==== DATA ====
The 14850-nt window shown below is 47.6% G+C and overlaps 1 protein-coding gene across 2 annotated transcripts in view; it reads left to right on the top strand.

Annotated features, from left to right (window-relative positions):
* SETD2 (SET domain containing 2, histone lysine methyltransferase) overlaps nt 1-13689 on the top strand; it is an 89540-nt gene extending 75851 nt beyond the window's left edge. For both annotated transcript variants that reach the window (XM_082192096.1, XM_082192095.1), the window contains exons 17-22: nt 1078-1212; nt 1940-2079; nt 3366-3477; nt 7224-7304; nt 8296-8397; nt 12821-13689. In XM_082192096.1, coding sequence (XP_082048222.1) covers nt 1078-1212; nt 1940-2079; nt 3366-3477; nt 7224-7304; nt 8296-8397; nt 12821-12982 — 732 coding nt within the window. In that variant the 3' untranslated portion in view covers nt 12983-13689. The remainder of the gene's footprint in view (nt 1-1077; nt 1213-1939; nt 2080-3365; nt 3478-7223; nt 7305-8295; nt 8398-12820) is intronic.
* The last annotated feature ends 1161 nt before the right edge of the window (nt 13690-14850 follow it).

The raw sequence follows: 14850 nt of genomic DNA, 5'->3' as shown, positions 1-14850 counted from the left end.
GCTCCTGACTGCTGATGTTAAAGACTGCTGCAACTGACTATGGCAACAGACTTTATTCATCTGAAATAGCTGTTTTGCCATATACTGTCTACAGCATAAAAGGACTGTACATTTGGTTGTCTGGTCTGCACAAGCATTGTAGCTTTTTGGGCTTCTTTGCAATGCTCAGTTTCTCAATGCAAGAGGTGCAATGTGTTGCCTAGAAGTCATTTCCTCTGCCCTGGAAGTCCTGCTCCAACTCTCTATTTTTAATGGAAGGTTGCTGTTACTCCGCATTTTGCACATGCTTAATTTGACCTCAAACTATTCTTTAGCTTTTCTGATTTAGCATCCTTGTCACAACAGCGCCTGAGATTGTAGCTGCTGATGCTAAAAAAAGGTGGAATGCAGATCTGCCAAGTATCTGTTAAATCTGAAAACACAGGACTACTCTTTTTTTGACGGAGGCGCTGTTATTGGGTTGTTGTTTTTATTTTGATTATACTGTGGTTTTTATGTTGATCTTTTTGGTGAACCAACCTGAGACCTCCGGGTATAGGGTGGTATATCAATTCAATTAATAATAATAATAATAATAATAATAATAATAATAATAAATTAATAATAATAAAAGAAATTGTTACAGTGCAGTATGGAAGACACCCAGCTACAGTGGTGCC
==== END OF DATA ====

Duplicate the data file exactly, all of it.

The 14850-nt window shown below is 47.6% G+C and overlaps 1 protein-coding gene across 2 annotated transcripts in view; it reads left to right on the top strand.

Annotated features, from left to right (window-relative positions):
* SETD2 (SET domain containing 2, histone lysine methyltransferase) overlaps nt 1-13689 on the top strand; it is an 89540-nt gene extending 75851 nt beyond the window's left edge. For both annotated transcript variants that reach the window (XM_082192096.1, XM_082192095.1), the window contains exons 17-22: nt 1078-1212; nt 1940-2079; nt 3366-3477; nt 7224-7304; nt 8296-8397; nt 12821-13689. In XM_082192096.1, coding sequence (XP_082048222.1) covers nt 1078-1212; nt 1940-2079; nt 3366-3477; nt 7224-7304; nt 8296-8397; nt 12821-12982 — 732 coding nt within the window. In that variant the 3' untranslated portion in view covers nt 12983-13689. The remainder of the gene's footprint in view (nt 1-1077; nt 1213-1939; nt 2080-3365; nt 3478-7223; nt 7305-8295; nt 8398-12820) is intronic.
* The last annotated feature ends 1161 nt before the right edge of the window (nt 13690-14850 follow it).

The raw sequence follows: 14850 nt of genomic DNA, 5'->3' as shown, positions 1-14850 counted from the left end.
GCTCCTGACTGCTGATGTTAAAGACTGCTGCAACTGACTATGGCAACAGACTTTATTCATCTGAAATAGCTGTTTTGCCATATACTGTCTACAGCATAAAAGGACTGTACATTTGGTTGTCTGGTCTGCACAAGCATTGTAGCTTTTTGGGCTTCTTTGCAATGCTCAGTTTCTCAATGCAAGAGGTGCAATGTGTTGCCTAGAAGTCATTTCCTCTGCCCTGGAAGTCCTGCTCCAACTCTCTATTTTTAATGGAAGGTTGCTGTTACTCCGCATTTTGCACATGCTTAATTTGACCTCAAACTATTCTTTAGCTTTTCTGATTTAGCATCCTTGTCACAACAGCGCCTGAGATTGTAGCTGCTGATGCTAAAAAAAGGTGGAATGCAGATCTGCCAAGTATCTGTTAAATCTGAAAACACAGGACTACTCTTTTTTTGACGGAGGCGCTGTTATTGGGTTGTTGTTTTTATTTTGATTATACTGTGGTTTTTATGTTGATCTTTTTGGTGAACCAACCTGAGACCTCCGGGTATAGGGTGGTATATCAATTCAATTAATAATAATAATAATAATAATAATAATAATAATAATAAATTAATAATAATAAAAGAAATTGTTACAGTGCAGTATGGAAGACACCCAGCTACAGTGGTGCC